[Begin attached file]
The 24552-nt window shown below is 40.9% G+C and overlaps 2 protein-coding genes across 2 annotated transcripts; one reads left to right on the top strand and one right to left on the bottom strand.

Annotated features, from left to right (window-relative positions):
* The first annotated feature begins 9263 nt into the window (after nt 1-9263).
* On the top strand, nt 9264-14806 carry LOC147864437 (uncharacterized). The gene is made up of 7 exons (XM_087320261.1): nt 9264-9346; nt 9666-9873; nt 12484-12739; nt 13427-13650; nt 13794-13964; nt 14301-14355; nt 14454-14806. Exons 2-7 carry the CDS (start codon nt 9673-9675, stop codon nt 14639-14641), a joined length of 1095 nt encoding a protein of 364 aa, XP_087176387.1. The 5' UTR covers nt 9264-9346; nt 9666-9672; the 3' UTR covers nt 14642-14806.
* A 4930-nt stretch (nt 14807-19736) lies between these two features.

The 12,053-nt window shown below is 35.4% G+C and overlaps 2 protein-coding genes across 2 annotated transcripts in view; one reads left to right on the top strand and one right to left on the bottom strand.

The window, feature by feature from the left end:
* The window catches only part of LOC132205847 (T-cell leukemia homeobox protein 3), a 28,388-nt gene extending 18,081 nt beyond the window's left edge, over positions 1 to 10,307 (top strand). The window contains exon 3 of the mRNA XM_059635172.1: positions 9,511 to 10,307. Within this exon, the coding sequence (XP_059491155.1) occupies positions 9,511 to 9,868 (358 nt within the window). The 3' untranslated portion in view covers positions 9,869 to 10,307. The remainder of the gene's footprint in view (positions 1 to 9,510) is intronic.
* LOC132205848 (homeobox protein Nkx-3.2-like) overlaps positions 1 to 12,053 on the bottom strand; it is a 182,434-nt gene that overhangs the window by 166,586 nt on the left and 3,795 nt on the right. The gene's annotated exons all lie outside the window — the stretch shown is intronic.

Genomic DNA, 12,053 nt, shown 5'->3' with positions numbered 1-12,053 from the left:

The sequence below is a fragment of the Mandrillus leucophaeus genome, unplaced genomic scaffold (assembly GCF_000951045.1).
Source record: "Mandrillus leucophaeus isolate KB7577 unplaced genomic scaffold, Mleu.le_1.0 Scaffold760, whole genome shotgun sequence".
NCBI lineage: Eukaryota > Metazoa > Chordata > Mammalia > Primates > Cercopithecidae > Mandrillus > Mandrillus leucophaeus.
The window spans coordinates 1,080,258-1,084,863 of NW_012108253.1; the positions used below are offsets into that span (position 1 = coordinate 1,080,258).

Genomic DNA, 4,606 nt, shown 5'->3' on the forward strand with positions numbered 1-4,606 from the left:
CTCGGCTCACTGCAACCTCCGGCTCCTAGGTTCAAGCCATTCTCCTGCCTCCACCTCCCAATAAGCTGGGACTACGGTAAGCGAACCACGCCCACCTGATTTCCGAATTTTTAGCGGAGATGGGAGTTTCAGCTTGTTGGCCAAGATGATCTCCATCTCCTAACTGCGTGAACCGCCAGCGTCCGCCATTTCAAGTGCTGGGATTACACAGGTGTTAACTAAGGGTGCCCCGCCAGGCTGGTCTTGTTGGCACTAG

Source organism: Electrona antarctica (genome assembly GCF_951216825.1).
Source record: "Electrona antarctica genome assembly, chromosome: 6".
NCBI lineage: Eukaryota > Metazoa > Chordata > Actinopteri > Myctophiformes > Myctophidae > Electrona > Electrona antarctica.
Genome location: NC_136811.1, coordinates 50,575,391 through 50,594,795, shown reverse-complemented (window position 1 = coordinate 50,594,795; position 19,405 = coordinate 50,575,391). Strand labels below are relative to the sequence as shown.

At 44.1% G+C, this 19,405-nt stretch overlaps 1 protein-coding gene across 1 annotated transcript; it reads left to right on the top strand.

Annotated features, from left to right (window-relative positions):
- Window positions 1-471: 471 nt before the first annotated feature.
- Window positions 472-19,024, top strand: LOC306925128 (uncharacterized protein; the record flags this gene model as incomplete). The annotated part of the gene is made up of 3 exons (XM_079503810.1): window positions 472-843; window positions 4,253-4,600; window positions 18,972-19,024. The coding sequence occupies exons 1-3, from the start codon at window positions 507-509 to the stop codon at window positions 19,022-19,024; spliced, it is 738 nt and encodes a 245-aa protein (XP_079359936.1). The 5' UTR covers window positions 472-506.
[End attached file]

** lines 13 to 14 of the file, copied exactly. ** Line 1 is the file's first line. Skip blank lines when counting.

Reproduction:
NCBI lineage: Eukaryota > Metazoa > Chordata > Mammalia > Primates > Cercopithecidae > Mandrillus > Mandrillus leucophaeus.
The window spans coordinates 1,080,258-1,084,863 of NW_012108253.1; the positions used below are offsets into that span (position 1 = coordinate 1,080,258).